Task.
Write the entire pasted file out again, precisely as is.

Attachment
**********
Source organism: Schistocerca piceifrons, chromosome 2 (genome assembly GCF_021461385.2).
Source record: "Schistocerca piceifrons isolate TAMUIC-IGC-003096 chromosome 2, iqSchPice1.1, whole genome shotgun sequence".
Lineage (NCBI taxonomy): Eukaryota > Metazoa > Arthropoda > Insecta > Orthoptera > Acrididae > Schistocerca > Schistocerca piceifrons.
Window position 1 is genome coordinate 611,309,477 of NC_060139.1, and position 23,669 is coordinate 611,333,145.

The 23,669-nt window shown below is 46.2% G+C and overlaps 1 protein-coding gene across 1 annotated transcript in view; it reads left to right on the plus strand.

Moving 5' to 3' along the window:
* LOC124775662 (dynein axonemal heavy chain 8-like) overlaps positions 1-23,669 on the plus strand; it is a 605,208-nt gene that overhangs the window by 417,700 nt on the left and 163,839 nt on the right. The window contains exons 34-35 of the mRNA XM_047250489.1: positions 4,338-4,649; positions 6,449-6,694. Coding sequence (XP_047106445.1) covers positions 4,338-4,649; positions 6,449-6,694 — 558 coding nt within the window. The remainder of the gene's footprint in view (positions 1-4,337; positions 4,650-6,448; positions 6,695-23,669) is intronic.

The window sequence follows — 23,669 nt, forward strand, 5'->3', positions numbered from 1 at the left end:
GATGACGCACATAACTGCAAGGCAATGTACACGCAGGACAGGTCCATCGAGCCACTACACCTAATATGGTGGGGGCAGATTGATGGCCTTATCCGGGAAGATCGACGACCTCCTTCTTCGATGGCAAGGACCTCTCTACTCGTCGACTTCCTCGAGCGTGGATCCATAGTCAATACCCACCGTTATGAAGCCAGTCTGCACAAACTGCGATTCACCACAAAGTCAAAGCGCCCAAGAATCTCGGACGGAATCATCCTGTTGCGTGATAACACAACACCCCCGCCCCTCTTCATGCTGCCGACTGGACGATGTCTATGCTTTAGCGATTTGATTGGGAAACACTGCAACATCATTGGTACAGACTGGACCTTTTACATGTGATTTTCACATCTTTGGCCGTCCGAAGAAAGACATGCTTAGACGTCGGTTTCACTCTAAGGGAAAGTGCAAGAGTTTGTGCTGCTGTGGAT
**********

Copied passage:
Source organism: Schistocerca piceifrons, chromosome 2 (genome assembly GCF_021461385.2).
Source record: "Schistocerca piceifrons isolate TAMUIC-IGC-003096 chromosome 2, iqSchPice1.1, whole genome shotgun sequence".
Lineage (NCBI taxonomy): Eukaryota > Metazoa > Arthropoda > Insecta > Orthoptera > Acrididae > Schistocerca > Schistocerca piceifrons.
Window position 1 is genome coordinate 611,309,477 of NC_060139.1, and position 23,669 is coordinate 611,333,145.

The 23,669-nt window shown below is 46.2% G+C and overlaps 1 protein-coding gene across 1 annotated transcript in view; it reads left to right on the plus strand.

Moving 5' to 3' along the window:
* LOC124775662 (dynein axonemal heavy chain 8-like) overlaps positions 1-23,669 on the plus strand; it is a 605,208-nt gene that overhangs the window by 417,700 nt on the left and 163,839 nt on the right. The window contains exons 34-35 of the mRNA XM_047250489.1: positions 4,338-4,649; positions 6,449-6,694. Coding sequence (XP_047106445.1) covers positions 4,338-4,649; positions 6,449-6,694 — 558 coding nt within the window. The remainder of the gene's footprint in view (positions 1-4,337; positions 4,650-6,448; positions 6,695-23,669) is intronic.

The window sequence follows — 23,669 nt, forward strand, 5'->3', positions numbered from 1 at the left end:
GATGACGCACATAACTGCAAGGCAATGTACACGCAGGACAGGTCCATCGAGCCACTACACCTAATATGGTGGGGGCAGATTGATGGCCTTATCCGGGAAGATCGACGACCTCCTTCTTCGATGGCAAGGACCTCTCTACTCGTCGACTTCCTCGAGCGTGGATCCATAGTCAATACCCACCGTTATGAAGCCAGTCTGCACAAACTGCGATTCACCACAAAGTCAAAGCGCCCAAGAATCTCGGACGGAATCATCCTGTTGCGTGATAACACAACACCCCCGCCCCTCTTCATGCTGCCGACTGGACGATGTCTATGCTTTAGCGATTTGATTGGGAAACACTGCAACATCATTGGTACAGACTGGACCTTTTACATGTGATTTTCACATCTTTGGCCGTCCGAAGAAAGACATGCTTAGACGTCGGTTTCACTCTAAGGGAAAGTGCAAGAGTTTGTGCTGCTGTGGAT